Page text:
The definition of "vintage" varies by the item being discussed; wine or cars or quilts, each have their own definition. Vintage Textiles are defined as easily found today in antique stores, yard sales and thrift stores and when dated are about 50 to 100 years old. Vintage textiles can take the form of embroidered linens, tablecloths and other home goods, as well as orphan quilt blocks or even whole quilt tops. Vintage textiles can be used in contemporary quilting making or for garments. Quilters use vintage orphan blocks in quilts, finish abandoned quilt tops, or piece talecloths or embroidered textiles into quilts. A vintage table cloth can also be quilted to make a stunning whole cloth quilt. Not all pieces are candidates for use, always check for stains, wear and tear, or pieces too damaged to use. Vintage textiles are also perfect for making bags, garments and other accessories.
Benefits of Vintage Textiles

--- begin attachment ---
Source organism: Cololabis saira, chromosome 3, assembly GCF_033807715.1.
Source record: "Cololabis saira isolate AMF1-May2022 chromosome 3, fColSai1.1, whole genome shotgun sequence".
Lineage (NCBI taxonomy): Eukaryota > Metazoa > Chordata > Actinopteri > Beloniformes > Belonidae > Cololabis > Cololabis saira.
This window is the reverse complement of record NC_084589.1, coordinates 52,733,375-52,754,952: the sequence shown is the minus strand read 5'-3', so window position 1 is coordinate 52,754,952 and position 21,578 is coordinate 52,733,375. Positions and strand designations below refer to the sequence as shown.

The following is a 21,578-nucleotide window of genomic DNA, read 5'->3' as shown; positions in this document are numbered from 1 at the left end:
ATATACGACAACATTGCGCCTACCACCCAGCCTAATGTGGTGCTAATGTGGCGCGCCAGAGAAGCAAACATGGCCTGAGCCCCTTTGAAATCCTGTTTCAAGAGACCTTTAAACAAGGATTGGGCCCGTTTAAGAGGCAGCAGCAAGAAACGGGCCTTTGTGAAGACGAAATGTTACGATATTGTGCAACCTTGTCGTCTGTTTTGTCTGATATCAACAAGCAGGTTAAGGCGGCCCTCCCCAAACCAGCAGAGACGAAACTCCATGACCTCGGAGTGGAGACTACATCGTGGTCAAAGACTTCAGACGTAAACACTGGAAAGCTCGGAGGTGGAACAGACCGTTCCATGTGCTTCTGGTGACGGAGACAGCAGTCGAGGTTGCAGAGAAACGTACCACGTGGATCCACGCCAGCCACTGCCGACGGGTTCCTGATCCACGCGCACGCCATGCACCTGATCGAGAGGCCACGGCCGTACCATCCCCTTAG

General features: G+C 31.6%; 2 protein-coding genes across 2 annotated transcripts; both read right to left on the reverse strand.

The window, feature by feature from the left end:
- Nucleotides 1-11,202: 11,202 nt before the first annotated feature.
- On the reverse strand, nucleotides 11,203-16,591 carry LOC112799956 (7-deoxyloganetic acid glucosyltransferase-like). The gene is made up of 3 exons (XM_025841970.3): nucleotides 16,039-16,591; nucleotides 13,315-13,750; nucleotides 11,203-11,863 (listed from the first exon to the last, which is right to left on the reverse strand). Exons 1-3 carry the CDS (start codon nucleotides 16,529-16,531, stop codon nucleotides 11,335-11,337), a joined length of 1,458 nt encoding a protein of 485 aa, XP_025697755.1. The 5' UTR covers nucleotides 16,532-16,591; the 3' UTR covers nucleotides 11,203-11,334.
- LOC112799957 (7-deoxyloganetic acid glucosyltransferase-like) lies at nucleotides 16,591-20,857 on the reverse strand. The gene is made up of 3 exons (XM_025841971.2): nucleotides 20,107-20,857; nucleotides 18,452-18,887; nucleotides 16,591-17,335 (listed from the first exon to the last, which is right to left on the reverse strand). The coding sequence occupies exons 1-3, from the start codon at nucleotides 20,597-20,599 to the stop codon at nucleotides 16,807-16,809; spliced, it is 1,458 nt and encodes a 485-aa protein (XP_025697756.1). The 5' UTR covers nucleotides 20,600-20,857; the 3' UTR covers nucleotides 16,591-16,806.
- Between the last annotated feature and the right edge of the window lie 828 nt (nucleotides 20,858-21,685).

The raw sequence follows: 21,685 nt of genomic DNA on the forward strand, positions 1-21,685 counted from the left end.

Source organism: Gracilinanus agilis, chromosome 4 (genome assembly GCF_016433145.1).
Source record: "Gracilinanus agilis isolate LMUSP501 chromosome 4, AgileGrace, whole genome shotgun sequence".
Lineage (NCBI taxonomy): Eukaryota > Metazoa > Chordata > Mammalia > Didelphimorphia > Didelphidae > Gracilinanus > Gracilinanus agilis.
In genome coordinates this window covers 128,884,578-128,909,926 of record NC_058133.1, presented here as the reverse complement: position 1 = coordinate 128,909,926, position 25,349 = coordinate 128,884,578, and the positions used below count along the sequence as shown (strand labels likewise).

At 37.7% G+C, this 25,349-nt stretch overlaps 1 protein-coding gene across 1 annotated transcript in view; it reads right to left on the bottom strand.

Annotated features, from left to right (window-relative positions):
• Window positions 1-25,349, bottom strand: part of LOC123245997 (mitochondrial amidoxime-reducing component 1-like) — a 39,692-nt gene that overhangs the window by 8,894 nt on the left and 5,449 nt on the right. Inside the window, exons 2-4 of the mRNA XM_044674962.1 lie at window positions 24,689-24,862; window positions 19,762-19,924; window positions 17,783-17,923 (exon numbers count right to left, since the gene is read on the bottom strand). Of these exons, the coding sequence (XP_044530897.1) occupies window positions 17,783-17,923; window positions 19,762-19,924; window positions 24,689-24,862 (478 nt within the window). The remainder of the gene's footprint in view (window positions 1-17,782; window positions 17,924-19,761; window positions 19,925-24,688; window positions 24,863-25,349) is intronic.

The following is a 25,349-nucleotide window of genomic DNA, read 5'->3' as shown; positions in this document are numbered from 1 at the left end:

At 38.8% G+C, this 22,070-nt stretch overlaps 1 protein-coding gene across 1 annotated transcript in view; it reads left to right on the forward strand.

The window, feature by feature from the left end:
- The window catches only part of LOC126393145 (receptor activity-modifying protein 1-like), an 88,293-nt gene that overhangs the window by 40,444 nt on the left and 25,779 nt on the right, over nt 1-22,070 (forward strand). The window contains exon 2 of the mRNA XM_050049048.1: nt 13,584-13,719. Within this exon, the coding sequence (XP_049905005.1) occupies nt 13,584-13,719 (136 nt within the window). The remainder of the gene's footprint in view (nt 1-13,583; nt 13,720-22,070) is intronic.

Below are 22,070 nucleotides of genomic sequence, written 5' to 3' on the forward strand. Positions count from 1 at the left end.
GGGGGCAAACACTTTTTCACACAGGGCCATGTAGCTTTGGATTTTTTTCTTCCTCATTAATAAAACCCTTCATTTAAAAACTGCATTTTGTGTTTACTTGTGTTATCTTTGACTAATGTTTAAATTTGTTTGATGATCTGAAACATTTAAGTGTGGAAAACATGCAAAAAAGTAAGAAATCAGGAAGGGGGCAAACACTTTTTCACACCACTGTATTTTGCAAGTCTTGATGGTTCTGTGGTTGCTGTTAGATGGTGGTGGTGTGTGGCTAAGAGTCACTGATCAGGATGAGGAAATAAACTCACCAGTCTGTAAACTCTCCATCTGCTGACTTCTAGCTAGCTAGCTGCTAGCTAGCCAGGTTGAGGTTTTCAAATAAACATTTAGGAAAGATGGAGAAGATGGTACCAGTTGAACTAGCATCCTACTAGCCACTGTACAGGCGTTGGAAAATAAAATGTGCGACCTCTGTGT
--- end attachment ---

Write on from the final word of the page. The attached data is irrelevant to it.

- Vintage Textiles add texture and interest to quilts and accessories.
- Vintage quilt tops can be repaired and quilted.
- Vintage textiles used in the quilts of today, represent different eras and fond memories that are preserved for future textile lovers.
Tools and Supplies Vintage Textiles
- Basic Sewing Supplies
- Rotary Cutter, ruler, self healing cutting mat
- Soap made for VINTAGE TEXTILES
What I Wish I Knew When I Started using Vintage Textiles
Vintage Quilt blocks are rarely square, sometimes they can be taken apart and remade into similarly sized blocks. VINTAGE TEXTILES should be carefully washed before incorporating the fabric into a quilt. Start with a good soak, followed by a gentle washing and lay in the sun to dry. If you plan to collect, purchase or sell vintage textiles; get educated by a reputable dealer or seller and do your homework.If you are fortunate to have vintage textiles from family members take the time to document what you know about the history of the items.